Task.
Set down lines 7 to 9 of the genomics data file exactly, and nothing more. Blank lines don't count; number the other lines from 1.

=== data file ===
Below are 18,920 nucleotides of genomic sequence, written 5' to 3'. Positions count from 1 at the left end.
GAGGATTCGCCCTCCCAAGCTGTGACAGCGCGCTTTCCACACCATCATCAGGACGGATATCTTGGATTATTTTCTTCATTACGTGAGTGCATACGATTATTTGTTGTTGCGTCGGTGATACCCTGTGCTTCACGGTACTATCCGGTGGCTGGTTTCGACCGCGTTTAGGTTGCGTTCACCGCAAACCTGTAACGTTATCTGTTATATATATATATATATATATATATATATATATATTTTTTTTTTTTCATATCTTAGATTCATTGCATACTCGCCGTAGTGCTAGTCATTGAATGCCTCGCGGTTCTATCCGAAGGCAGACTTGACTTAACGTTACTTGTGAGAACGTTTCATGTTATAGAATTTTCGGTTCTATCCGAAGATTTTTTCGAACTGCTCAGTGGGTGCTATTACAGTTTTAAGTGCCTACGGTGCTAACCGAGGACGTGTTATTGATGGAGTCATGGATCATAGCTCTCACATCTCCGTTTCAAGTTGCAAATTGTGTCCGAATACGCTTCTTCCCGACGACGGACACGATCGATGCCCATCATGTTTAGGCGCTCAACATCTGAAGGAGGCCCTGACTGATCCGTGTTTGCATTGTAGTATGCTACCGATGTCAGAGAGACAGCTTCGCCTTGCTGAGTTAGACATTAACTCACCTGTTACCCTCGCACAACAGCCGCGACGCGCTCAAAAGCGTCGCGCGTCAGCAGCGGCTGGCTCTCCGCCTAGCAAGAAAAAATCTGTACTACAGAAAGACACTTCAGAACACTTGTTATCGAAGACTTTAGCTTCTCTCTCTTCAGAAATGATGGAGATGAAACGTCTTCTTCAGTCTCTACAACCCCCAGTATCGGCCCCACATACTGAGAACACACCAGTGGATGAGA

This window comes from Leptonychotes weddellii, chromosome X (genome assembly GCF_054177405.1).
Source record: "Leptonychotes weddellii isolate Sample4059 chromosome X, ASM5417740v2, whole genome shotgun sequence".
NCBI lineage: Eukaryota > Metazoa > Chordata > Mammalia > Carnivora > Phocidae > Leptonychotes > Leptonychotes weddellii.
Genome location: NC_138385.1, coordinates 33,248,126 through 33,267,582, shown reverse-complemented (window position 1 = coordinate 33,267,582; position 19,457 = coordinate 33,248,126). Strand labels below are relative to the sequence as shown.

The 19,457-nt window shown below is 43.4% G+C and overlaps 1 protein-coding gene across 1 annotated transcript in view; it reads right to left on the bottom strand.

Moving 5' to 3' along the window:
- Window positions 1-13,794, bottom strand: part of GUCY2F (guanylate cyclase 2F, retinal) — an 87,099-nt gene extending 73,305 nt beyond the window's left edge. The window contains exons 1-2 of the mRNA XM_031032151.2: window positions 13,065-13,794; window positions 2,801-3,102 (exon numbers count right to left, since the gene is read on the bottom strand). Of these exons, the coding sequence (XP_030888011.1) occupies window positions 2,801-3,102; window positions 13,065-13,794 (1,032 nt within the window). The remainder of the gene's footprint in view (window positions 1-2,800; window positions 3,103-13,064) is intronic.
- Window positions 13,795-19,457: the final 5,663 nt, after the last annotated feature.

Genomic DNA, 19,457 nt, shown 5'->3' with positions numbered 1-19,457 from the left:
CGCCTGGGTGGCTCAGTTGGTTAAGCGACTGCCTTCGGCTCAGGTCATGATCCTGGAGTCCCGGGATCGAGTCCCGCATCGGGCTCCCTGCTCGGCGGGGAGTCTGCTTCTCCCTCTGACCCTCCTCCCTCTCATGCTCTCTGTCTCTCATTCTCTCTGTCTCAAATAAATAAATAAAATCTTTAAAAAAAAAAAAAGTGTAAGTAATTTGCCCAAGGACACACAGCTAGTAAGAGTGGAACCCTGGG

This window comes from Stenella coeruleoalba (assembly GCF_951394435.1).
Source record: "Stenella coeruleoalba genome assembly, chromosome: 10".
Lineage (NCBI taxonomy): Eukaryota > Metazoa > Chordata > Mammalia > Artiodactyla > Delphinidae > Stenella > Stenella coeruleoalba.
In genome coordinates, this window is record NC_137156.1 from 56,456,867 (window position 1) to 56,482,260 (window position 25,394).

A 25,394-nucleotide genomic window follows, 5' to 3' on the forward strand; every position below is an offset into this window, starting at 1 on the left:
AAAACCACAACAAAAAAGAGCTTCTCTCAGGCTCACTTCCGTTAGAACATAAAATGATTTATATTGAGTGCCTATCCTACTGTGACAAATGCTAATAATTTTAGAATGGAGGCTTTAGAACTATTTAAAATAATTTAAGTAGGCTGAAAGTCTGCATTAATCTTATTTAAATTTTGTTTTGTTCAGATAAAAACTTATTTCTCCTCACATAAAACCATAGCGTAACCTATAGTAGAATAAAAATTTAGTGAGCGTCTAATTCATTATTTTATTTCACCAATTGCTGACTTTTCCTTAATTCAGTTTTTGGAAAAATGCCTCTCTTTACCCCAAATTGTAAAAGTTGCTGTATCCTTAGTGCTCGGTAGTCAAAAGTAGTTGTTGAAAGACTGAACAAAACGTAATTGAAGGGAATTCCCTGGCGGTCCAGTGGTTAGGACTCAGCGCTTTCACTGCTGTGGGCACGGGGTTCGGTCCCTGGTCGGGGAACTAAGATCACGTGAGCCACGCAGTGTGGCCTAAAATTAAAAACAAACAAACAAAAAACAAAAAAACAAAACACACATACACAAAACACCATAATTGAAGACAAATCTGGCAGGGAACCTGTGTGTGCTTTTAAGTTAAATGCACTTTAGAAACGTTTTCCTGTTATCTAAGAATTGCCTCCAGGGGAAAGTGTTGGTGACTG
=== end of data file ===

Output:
The 19,457-nt window shown below is 43.4% G+C and overlaps 1 protein-coding gene across 1 annotated transcript in view; it reads right to left on the bottom strand.

Moving 5' to 3' along the window:
- Window positions 1-13,794, bottom strand: part of GUCY2F (guanylate cyclase 2F, retinal) — an 87,099-nt gene extending 73,305 nt beyond the window's left edge. The window contains exons 1-2 of the mRNA XM_031032151.2: window positions 13,065-13,794; window positions 2,801-3,102 (exon numbers count right to left, since the gene is read on the bottom strand). Of these exons, the coding sequence (XP_030888011.1) occupies window positions 2,801-3,102; window positions 13,065-13,794 (1,032 nt within the window). The remainder of the gene's footprint in view (window positions 1-2,800; window positions 3,103-13,064) is intronic.